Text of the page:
A few times in my environmental activist life, I went to a tiny fishing village called White House just outside the tourist town of Montego Bay where Jamaican poet and memoirist, Safiya Sinclair, was born in 1984. I know this because I just finished her incendiary memoir, How to Say Babylon, about her upbringing in a strict Rastafari home. I went to White House to meet a fisherman concerned about expulsion from fishing beaches by resort development along the north coast of Jamaica. Let’s call him Swimma. On the day we went to sea, I was with friend and independent filmmaker, Esther Figueroa, to get footage of the coastline under threat from a wave of large hotels for Esther’s film Jamaica for Sale. On the fishing beach, I felt the heat of the gaze of the people on my skin although Swimma’s presence made me welcome. Sinclair writes the epithets directed at white people by her Rasta father: Bloodsucker, baldhead, mongrel, devil. Add: Slavemaster, oppressor.

Swimma and his crew launched an open canoe and we paralleled the seashore, up and down, through quartering swells. From the boat I could barely see the half-completed tiny homes of White House, appearing as part of the seashore, permanent as rocks. More obvious was the nearby hotel superstructure, some completed, others half-built. The airport. The stone barriers to keep the manmade beaches in place. These were constructions of the land, of our new monarch: the economy.

One of the men donned mask and fins and chucked overboard backways to check their fish pots. Then, in the mid 2000s, I could still sit in the sun for long periods, but the corkscrew motion of the canoe was making me nauseous. I bowed my head and waited. The men pulled one pot and we saw it rising from the clear blue depths. There were few food fish, at least from the standpoint of the table I was used to, and all were way too small, but there was also a large conger eel, coiling and uncoiling. I had been afraid of eels as a seagoing child well versed with fins, mask and snorkel. The story was that once an eel bit you they would die with their jaws locked into your flesh. Swimma reached into the pot, pulled the eel out and beat it to death in the bottom of the boat. Esther, a vegan, said nothing. Nor did I.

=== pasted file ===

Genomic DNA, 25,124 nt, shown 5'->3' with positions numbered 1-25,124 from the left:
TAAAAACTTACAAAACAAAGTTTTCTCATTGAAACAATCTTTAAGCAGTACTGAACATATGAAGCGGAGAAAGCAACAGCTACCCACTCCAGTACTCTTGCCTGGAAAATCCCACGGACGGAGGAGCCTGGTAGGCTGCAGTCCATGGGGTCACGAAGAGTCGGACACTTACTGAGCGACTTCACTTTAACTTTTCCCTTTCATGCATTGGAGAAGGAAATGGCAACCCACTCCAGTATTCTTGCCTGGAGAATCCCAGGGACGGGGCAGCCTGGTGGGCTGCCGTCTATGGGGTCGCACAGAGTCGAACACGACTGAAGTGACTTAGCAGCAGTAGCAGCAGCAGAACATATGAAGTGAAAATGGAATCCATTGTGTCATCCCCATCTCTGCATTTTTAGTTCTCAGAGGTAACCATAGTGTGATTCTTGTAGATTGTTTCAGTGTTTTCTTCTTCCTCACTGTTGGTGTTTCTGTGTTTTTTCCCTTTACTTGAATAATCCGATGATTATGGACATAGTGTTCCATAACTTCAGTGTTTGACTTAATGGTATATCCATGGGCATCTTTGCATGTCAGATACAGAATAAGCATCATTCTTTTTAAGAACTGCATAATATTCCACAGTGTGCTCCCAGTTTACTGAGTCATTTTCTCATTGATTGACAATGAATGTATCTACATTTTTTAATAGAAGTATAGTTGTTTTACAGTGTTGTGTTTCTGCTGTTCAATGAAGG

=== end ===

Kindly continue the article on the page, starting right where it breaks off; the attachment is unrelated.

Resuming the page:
Seabirds followed the canoe and took small fishes from Swimma’s hands.

Names tend to persist in Jamaica, though many places have multiple ones – inscribed on Seventh Day Adventist Churches, maps and surveys, private sector sponsored ‘welcome to’ signs, and the real names, spoken by the people who live there. There are many white places in Jamaica – White River, White Sands – now Doctor’s Cave Beach – White Hill, White Horses, White Shop, Whiteford, Whitehaven and many Whitehalls. What did the names once mean? Is it your skin colour that allows you here?

White Horses 1960 Jackie Tyndale-Biscoe

White House. I’d been to two other places called White House in childhood. One is on the south coast, near the fishing village of White House, which I only know about because my father took home movies of us as children there; me, short-haired, dressed in overalls, looking for shame-old-ladies to step on so they would close for us.  Decades later, I, the environmental activist, went to this White House, now a community of returning residents, promised a private beach for their investment. The old house in my father’s movies still stood, available for holiday rentals and I wondered which name came first, the house or the fishing beach.

The other White House is on the north coast, near to the Shaw Park Beach Hotel, just where the White River joins the sea. This place I remember because I got an awful childhood sunburn, and also because one morning, paddling in the icy waters of the river, a tree branch laden with guineps floated down the river and I ate the chilled fruit, not having to worry about staining my clothes because I was wearing shorts, standing knee-deep in the water. It has been the only time in my life I ate cold guineps. A family story has my light-skinned, grey-eyed father, climbing through a second floor window, hoping for a tryst with another women in the house party, and falling off the verandah roof. He wasn’t injured, and I don’t know what he told my mother as to why he was on the roof, but she ministered to him, as Sinclair’s mother did to her father during his dictates, silencings and cruelties.

I like it that the White House fishing beach was named after Safiya Sinclair’s grandfather’s house for nothing more complex than the colour of the paint.

Doctor’s Cave or White Sands beach, 1950s

Reading How to Say Babylon, I’m back on that roiling, swooping canoe offshore the MoBay White House. Unsteady, a bit sick, out of my element, although I had thought the sea was my element. Now I know there is more than one sea. Other times I’m a wild girl child like her, right there in the Jamaican bush, feeling the scratch of guinea grass on my bare legs, climbing the Bombay mango trees in our garden, stoning common mangoes from the street, floating with starfish arms in the warm, shallow homeplace sea, climbing through barbed wire fences, gorging on redcoat plums and mouth-puckering tamarinds, hunting lizards with nooses made from coconut fronds, firing slingshots at tree trunks and small birds. Then, as I turn the pages, I am Babylon,  eating a lobster cocktail on a hotel balcony, passing through red and white barriers (they lift) and striding by deferential security guards (who turn away), I’m a member of the after dinner audience at Hedonism II, with only the dimmest understanding that the lyrics of the dreadlocked musician on stage are aimed at us. That my white skin belongs only in certain kinds of white houses.